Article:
“I don’t know,” Devendra Singh kept saying, when asked about any plans to look for alternative means of livelihood.
The once-prosperous trader who owned two stores near the gurdwara here in Uttarakhand’s Chamoli district, has nothing to bank on anymore. The Alaknanda swept it all away.
He said: “I’ve lost everything. I’ve been here for more than 36 years, but now I’ve nothing to stay on for.” The uncertainty is palpable.
Yet, Devendra Singh insisted to us, visitors: “Please have water, have tea. I’ll tell my wife, she’ll prepare food for you.”
He used to earn around Rs. 40 lakh a year from his shops. Now he seemed set to return to his native Amritsar, to start afresh.
His story is no different from that of many others in Govindghat, which was hit by waves of water on June 17. Many residents do not know what alternative sources of livelihood they would be able to look for, being left with no money.
Seva Singh, who was overseeing reconstruction at the gurdwara, said: “We didn’t sleep that night. The Alaknanda rose around 70 feet higher than its normal level on June 17.” It swept away buildings along its banks, including more than 50 shops and parts of the gurdwara. People at the gurdwara were evacuated. Rations worth Rs 2.5 crore got buried in silt, according to Seva Singh.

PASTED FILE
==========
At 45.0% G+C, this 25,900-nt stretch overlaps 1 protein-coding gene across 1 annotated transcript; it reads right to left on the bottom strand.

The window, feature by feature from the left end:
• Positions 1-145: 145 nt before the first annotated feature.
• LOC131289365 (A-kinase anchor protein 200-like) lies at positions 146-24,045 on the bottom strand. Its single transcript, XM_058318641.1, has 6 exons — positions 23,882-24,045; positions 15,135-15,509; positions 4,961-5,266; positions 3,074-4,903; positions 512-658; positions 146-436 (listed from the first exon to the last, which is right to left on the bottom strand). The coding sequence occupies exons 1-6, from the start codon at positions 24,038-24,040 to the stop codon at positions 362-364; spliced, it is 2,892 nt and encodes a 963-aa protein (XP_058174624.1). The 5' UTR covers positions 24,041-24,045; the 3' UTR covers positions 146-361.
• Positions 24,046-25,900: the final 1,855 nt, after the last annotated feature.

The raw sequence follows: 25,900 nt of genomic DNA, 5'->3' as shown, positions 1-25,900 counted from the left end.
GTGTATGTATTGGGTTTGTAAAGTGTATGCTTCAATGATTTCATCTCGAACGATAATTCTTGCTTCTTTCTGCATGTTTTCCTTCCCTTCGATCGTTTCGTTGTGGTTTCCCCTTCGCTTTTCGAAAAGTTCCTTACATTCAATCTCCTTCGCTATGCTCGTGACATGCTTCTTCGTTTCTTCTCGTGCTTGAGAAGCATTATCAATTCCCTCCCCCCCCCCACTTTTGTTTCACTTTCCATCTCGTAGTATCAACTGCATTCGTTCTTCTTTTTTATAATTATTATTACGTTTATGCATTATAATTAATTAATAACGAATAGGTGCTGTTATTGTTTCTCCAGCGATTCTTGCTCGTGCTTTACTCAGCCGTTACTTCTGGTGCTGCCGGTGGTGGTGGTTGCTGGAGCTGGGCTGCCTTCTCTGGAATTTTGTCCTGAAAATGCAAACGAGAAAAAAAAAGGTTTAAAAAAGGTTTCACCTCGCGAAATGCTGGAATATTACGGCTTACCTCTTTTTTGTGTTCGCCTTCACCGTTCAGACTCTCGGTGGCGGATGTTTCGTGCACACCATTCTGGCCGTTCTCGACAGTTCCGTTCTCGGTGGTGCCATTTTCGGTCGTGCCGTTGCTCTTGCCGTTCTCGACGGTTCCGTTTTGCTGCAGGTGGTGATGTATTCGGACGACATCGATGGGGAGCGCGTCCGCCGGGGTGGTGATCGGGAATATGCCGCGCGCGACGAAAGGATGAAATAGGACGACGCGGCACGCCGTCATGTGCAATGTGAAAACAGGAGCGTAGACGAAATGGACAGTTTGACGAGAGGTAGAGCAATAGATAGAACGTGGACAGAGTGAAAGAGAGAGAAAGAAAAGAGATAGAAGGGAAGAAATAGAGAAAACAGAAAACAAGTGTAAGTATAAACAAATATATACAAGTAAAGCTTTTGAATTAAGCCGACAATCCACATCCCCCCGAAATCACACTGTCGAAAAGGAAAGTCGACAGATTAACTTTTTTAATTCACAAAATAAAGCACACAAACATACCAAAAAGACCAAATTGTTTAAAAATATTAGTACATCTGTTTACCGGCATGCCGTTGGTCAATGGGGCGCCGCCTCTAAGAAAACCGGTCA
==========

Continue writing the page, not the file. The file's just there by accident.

A barrage that stands some 3 km from Govindghat, was shut on June 16 when water from the Alaknanda flooded it.
Up to three storeys of many buildings remain under silt. Those houses that still stand have developed cracks.
The evacuation of the 9,000 pilgrims who were in the area took three to four days. Many natives of Badrinath, where thousands of pilgrims are still stranded, are also leaving along with pilgrims.
Manoj Kumar, who used to work at Badrinath, asked: “Why would people stay back at Badrinath? Their only means of livelihood, their shops that earned good money during the Char Dham Yatra, are no more. In any case, there will be no pilgrims for at least a few years.”
Govindghat is today choc-a-bloc with medical camps. It has groups of people serving water and hot food, paramilitary forces, people from different States who have come to help residents and stranded pilgrims. Vehicles lie about.
Pilgrims are being aided by Indo-Tibetan Border Police personnel to cross a 5-km stretch that has been temporarily built as the road connecting Joshimath and Govindghat was washed away at two spots. ITBP personnel are present along the route. A rope provides extra support to travellers.
While there are many stories of generosity, some people do complain they were looted when they were in misery. An Armyman said: “Some men were selling biscuit packets for Rs. 200 each in Badrinath, until we chased them away.”
Some sadhus and Nepali nationals returning from the Char Dham areas were found to carry lakhs of rupees and jewellery.
People tended to blame the State administration for having created the disaster but appreciated the Army, the Air Force, and the paramilitary personnel for their rescue operations.
Keywords: Uttarakhand floods, flash floods, landslips, Uttarakhand landslides, Himalayan ecosystem, Char Dham yatra, Uttarakhand rescue, disaster management, Indian Army rescue, Badrinath, Kedarnath, Rudraprayag, Pauri, Himalayan rivers, National Disaster Relief Force, Gaurikund, Hemkund Sahib, Uttarakhand pilgrimage, Govindghat